The scandal, which has been brewing for months, has hit the very heart of the Roman Catholic Church. Gabriele - now known in Vatican statements as "the defendant" - was until Wednesday night the quiet man who served the pope's meals, helped him dress and held his umbrella on rainy days.
The pope made no reference during his two public appearances on Sunday to the scandal or the arrest, which aides said had "saddened and pained" him.
"I feel very sad for the pope. This whole thing is such a disservice to the Church," Carl Anderson, head of the Knights of Columbus charity group who is also a member of the board of the Vatican bank, told Reuters.
The night before the Vatican announced an arrest as part of its investigation of the leaks, it was rocked by the sudden ouster of the president of its bank, formally known as the Institute for Works of Religion (IOR).
Anderson, among those who voted no-confidence in Italian Ettore Gotti Tedeschi, said in a telephone interview with Reuters that the president was sacked because of "a fundamental failure to perform his basic responsibilities".
Anderson rejected accusations by Gotti Tedeschi that he had been ousted because he wanted the bank to be more transparent.
"Categorically, this action by the board had nothing to do with his promotion of transparency," Anderson said. "In Fact, he was becoming an obstacle to greater transparency by his inability to work senior management," Anderson said.
Anderson said the Vatican is still aiming to make the OECD's "white list" of states with financial transparency and other Vatican sources have pointed to the president's very public ouster as an example of the drive for transparency.
A memorandum of the meeting that ousted Gotti Tedeschi and obtained by Reuters said he had shown "progressively erratic personal behaviour" and failed to defend the bank "in the face of inaccurate media reports".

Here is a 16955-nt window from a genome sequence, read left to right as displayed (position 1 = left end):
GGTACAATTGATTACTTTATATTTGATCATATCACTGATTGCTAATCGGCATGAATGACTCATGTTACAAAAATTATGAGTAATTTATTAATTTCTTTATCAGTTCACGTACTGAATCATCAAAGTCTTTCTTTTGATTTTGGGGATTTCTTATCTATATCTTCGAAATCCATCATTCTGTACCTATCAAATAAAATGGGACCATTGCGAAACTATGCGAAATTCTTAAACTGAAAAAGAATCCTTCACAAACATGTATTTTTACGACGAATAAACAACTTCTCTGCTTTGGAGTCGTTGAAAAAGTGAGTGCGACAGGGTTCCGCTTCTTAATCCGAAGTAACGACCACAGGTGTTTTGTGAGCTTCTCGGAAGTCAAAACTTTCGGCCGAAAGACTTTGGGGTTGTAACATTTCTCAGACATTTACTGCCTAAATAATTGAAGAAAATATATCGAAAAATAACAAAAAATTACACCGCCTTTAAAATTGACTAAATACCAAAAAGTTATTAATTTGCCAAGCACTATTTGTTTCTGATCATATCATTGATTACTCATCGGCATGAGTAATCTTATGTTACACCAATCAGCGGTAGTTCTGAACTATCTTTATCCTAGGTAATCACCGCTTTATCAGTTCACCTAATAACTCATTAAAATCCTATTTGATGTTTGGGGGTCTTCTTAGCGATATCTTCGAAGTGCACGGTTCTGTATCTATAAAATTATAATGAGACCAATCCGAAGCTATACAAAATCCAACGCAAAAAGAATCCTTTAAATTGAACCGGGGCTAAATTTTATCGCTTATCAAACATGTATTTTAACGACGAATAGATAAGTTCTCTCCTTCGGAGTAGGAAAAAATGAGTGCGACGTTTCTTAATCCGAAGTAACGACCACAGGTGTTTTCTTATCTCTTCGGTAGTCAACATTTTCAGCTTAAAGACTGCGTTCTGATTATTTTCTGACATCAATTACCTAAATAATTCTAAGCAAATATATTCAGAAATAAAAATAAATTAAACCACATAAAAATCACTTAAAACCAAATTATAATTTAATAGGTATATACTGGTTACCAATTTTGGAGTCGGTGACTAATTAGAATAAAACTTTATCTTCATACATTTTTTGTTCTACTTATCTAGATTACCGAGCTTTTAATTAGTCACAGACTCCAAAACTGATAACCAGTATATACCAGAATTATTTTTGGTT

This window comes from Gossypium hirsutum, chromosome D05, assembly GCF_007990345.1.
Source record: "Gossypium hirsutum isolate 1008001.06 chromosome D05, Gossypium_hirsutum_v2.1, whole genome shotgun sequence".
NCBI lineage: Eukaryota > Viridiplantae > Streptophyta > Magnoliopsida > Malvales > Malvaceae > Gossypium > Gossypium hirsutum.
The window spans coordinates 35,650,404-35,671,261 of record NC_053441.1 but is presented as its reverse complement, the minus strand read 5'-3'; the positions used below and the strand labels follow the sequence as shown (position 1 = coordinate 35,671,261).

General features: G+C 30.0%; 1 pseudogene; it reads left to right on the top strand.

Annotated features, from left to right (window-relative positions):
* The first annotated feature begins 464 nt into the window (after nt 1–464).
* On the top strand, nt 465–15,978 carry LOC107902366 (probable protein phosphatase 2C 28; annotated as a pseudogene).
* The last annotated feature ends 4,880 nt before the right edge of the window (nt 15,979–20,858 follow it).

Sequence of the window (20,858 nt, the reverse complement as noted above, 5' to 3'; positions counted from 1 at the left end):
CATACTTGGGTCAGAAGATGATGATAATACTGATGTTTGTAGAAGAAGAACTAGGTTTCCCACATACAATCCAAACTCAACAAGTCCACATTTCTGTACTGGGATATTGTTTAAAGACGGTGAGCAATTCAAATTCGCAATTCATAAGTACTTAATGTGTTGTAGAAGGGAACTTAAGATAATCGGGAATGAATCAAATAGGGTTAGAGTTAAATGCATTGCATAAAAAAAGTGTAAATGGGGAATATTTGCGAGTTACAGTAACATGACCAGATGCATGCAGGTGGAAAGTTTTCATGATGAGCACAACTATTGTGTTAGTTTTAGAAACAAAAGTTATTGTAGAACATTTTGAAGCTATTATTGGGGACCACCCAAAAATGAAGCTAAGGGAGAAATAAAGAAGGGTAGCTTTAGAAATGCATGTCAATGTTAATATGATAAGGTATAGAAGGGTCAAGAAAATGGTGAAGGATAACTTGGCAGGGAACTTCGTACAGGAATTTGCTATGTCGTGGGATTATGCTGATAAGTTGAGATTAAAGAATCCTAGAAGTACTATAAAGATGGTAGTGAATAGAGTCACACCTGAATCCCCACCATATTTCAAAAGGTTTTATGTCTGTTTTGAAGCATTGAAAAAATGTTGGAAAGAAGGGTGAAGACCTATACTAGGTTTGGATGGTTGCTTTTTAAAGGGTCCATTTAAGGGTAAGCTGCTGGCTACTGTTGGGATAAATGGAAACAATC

Gotti Tedeschi's ouster was significant in internal Vatican politics because it was another blow to the prestige of Vatican Secretary of State Cardinal Tarcisio Bertone, the pope's right-hand man, who was instrumental in bringing the Italian in from Spain's Banco Santander to run the IOR in 2009.
Earlier last week saw the publication of "His Holiness," a new book by Italian journalist Gianluigi Nuzzi, who was first leaked some of the documents in January and aired them on a television show.
He says he was given the material by people loyal to the Church who wanted to expose corruption and that he did not pay anything for the documents.
After the events of last week, the atmosphere in the walled city-state was glum on Sunday. Vatican sources said they could not rule out more arrests, particularly if Gabriele named any accomplices.
The leaks scandal prompted one prominent Churchman, Cardinal Carlo Maria Martini, the former archbishop of Milan and himself once a candidate for the papacy, to appeal to Church leaders "to urgently win back the trust of the faithful".
PERSONAL BETRAYAL OR BIGGER PLOT?
Martini, writing in an Italian newspaper, said the pope had been "betrayed" just as Jesus was betrayed 2,000 years ago, and that the Church would have to emerge from the latest scandal cleaner and stronger.
Still, few believed that Gabriele, a shy and private man, could have acted on his own and some said he may have been an unwitting pawn in a Vatican power struggle.
"Either he lost his mind or this is a trap," a friend of Gabriele's in the Vatican told the newspaper La Stampa.
"Whoever convinced him to do this is even more guilty because he manipulated a simple person."
While news of Gabriele's arrest has filled pages and pages of newspapers in Italy and beyond, the Vatican's own newspaper, L'Osservatore Romano, has ignored the story.
Some say this may be because the paper itself has been an instrument in a power struggle involving reciprocal mud-slinging between allies and enemies of Cardinal Bertone.
"This is a strategy of tension, an orgy of vendettas and pre-emptive vendettas that has now spun out of the control of those who thought they could orchestrate it," Church historian Alberto Melloni wrote in the Corriere della Sera newspaper.
The leaked documents included letters by an archbishop who was transferred to Washington after blowing the whistle on what he saw as a web of corruption and cronyism, a memo that put a number of cardinals in a bad light, and documents alleging internal conflicts about the Vatican bank.
Wednesday, May 2, 2012
Tây Ban Nha:
In Spain, where unemployment has reached 24.4%, demonstrators in Valencia held banners and flags reading: "Work, dignity, they want to end all of it."
Thổ Nhĩ Kỳ:
Phi Líp Pin:
Indonesian workers display mock dead bodies representing the death of capitalism and imperialism during a rally to mark May Day in Jakarta, Indonesia, Tuesday, May 1, 2012. Thousands of Indonesian workers staged the rally demanding the government to raise minimum wage and reject outsourcing. – Photo by AP.